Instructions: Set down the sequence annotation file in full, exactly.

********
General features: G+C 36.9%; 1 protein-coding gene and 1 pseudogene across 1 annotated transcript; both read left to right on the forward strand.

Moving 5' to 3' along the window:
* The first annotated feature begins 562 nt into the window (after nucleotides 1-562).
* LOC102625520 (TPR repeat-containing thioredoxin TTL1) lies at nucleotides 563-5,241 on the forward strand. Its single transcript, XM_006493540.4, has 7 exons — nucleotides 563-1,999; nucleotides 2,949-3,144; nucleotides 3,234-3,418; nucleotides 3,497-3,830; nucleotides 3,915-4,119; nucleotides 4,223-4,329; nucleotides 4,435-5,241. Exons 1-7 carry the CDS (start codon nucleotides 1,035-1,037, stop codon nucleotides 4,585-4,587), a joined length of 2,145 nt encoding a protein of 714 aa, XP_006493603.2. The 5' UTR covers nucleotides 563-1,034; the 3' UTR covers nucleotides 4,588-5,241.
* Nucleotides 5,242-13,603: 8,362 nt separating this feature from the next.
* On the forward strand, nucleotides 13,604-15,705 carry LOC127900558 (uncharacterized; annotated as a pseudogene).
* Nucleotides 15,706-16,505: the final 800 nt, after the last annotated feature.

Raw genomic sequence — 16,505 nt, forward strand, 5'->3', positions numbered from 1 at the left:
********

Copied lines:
General features: G+C 36.9%; 1 protein-coding gene and 1 pseudogene across 1 annotated transcript; both read left to right on the forward strand.

Moving 5' to 3' along the window:
* The first annotated feature begins 562 nt into the window (after nucleotides 1-562).
* LOC102625520 (TPR repeat-containing thioredoxin TTL1) lies at nucleotides 563-5,241 on the forward strand. Its single transcript, XM_006493540.4, has 7 exons — nucleotides 563-1,999; nucleotides 2,949-3,144; nucleotides 3,234-3,418; nucleotides 3,497-3,830; nucleotides 3,915-4,119; nucleotides 4,223-4,329; nucleotides 4,435-5,241. Exons 1-7 carry the CDS (start codon nucleotides 1,035-1,037, stop codon nucleotides 4,585-4,587), a joined length of 2,145 nt encoding a protein of 714 aa, XP_006493603.2. The 5' UTR covers nucleotides 563-1,034; the 3' UTR covers nucleotides 4,588-5,241.
* Nucleotides 5,242-13,603: 8,362 nt separating this feature from the next.
* On the forward strand, nucleotides 13,604-15,705 carry LOC127900558 (uncharacterized; annotated as a pseudogene).
* Nucleotides 15,706-16,505: the final 800 nt, after the last annotated feature.

Raw genomic sequence — 16,505 nt, forward strand, 5'->3', positions numbered from 1 at the left: